Philby's memoirs, published in Russia and abroad, were entitled "My Silent War". And in 1967 Izvestia, the most authoritative paper in Russia at that time published the first article about the legendary intelligence officer. It was called "Hello, Comrade Philby."
In the 1970s, he frequently met professionals studying Britain. Young officers waited for the legendary super-spy in a secret KGB apartment in the centre of Moscow. After a few introductory words, he would relieve the tension and "tune in" to a confiding, professional talk. Intelligence officer Mikhail Bogdanov, who knew Philby, recalls such meetings.
"Philby's Seminars were held with small gaps from 1976 almost up to his death. About 15 young people specialising in British studies attended the seminars. Two or three hours would pass in no time at all. After a brief introduction, Philby (who insisted that his students call him by his first name - Kim, or at least Comrade Kim) was followed by a lively discussion. Naturally they spoke English. Then the most interesting thing began. Philby offered various intelligence situations that were followed by detailed analysis. In one situation, a British counterintelligence agent was trying to get out of a Soviet diplomat who had just arrived from the USSR what his other job really was. In another situation, the teacher became an official communications agent, who during a talk would randomly throw up a precious piece of information, which an intelligence agent had to notice and develop. At the end of each session, the students were dripping with sweat. It is hard to overestimate the value of Philby's seminars for his students. He not only showed a "hunter's intuition", but great wisdom and an ABC of free communication with different kinds of Englishmen. It was a unique opportunity to loosen the tongue, and train people in the habits of conversing with a 'real Englishman'. In contrast to a widespread stereotype about Kim Philby in the West, he taught them to work not against Britain, the US but how to study them."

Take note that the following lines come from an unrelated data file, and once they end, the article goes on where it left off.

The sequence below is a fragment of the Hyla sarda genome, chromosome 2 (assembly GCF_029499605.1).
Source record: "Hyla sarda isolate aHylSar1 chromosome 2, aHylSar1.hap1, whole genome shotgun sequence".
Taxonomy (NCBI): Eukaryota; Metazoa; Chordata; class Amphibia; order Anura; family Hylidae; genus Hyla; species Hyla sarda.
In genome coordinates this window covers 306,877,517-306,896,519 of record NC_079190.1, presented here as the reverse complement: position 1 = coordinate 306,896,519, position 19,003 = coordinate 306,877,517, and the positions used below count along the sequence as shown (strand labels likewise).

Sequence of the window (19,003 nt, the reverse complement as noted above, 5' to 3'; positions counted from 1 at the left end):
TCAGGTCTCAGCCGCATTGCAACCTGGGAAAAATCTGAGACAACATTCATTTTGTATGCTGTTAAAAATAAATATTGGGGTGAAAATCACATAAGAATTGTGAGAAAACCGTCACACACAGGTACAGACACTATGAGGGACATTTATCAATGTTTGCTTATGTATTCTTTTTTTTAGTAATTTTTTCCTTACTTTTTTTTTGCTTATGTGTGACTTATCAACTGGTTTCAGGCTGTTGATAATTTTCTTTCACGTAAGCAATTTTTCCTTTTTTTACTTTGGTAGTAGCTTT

In the Soviet Union, Kim Philby fell in love with Rufina Pukhova, who worked at a Moscow research institute, and they married. Your correspondent once happened to visit her in the company of Claude Monique, the author of the bestseller, "Histoire Mondiale de L'Esiponage". When we arrived at her flat, we were greeted by a beautiful blue-eyed woman who told us in an unhurried manner how she had come to know Kim, about their public appearances in the Moscow world of arts and sports, their tours about the USSR, and trips to Bulgaria, East Germany, Czechoslovakia and Cuba. Philby once made an admission to this courageous woman and caring wife: "I live a very happy life here, as before. Even happier than when I first met you."
In 1977, he was invited to make a speech to the leadership of the Soviet intelligence service. The text of that lecture is no longer a secret. As he spoke about the reasons for his choices, Philby said that, in emotional terms, from his younger years he had been on the side of the poor, weak and disinherited in their opposition to the rich, strong and unprincipled, and he saw a just social and political force in the USSR.
Vyacheslav Lashkul, RIAN